So, I'd suggest figuring out what you need out of your future lenses in a more specific nature - then look for specific lenses that fit your needs. Then see if Pentax has them available (either thru their own lenses or third party). If so, then don't sweat what they don't have that you don't need. And don't be mislead into thinking that just because it's made for full frame it's inferior. In real world performance, MTF charts are only part of the equation.
Thanks John! You make a lot of great points.
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Old Apr 18, 2007, 8:15 AM   #20
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Hayward wrote:
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peripatetic wrote:
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P.S. I get so utterly bored with the Pentax marketing ploy (that all the Pentax owners seem to repeat ad-nauseum) that you can use any of the lenses they have ever made - now upwards of 80 million. Well guess what? Canon have made over 100 million lenses since they changed to the EF autofocus mount in 1987, you can use any of those on current EOS bodies and ALL of them are autofocus.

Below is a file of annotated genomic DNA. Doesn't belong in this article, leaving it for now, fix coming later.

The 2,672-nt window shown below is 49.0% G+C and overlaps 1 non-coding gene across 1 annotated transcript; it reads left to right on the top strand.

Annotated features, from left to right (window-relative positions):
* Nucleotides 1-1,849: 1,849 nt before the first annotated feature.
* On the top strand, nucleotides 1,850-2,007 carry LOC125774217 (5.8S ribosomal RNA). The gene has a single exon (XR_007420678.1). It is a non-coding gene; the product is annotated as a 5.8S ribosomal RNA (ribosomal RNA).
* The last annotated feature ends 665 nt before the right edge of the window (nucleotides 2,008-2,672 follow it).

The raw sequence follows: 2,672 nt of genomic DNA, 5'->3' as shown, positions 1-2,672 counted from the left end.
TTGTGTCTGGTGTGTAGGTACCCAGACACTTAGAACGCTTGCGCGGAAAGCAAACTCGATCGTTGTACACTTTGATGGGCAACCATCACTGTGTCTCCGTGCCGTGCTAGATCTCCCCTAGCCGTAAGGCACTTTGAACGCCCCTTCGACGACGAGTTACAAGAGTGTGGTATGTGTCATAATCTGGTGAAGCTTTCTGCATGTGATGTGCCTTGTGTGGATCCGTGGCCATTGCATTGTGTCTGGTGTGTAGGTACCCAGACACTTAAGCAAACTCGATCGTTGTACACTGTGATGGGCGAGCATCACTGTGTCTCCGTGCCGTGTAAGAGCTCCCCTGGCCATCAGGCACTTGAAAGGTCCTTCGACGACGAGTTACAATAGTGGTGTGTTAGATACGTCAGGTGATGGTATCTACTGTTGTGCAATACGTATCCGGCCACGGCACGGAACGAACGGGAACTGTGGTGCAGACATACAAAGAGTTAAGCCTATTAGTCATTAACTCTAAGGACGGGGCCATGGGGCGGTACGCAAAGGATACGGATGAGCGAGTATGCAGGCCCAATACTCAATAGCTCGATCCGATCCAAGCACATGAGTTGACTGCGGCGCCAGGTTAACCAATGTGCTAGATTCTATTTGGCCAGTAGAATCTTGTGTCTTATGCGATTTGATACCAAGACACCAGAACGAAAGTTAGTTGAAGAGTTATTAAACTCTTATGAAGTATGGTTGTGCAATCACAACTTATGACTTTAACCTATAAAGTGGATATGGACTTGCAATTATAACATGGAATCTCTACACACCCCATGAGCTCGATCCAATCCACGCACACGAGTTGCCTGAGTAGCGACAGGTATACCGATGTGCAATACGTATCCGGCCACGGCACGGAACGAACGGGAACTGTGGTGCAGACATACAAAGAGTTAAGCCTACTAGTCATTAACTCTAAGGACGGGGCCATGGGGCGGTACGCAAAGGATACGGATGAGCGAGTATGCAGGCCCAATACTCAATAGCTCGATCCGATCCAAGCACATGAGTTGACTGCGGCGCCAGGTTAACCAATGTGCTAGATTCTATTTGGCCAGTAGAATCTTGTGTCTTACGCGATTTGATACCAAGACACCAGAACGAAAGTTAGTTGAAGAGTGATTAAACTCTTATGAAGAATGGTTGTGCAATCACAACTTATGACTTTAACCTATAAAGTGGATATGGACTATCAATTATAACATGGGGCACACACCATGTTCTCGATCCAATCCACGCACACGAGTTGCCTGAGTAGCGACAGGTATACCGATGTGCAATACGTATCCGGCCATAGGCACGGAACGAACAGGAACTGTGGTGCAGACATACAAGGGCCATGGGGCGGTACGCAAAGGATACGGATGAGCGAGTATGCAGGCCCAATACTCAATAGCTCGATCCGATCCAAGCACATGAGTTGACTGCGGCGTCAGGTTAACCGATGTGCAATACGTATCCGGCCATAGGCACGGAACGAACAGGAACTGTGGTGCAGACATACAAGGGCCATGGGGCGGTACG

Yup same with Pentax.... just you can also use all the lenses that virtually go back to just post WWII Japanese reconstruction emergence of these companies too. Canon (nor youngster in the US Nikon) CAN'T say that. (Though ODDLY enough there ARE PENTAX M42 adapters for BOTH)

And by the way AF is often as much a hiderence as it is a help, so personally especially with a prime lens MF is no big issue.... really preferable in a DOF complex shot.
(Where AF often irritatingly screws up)
Hayward, I totally agree with you on MF. This K100d is not only my first dSLR, but my first camera that has MF (well, the Canon A520 I have has MF, but it lacks a focus ring and can really only be used for macro shots of still or slow moving subjects) and I find myself using MF alot more than AF. However, I must admit that for action shots (which I don't do alot of), continous AF is a great thing to have.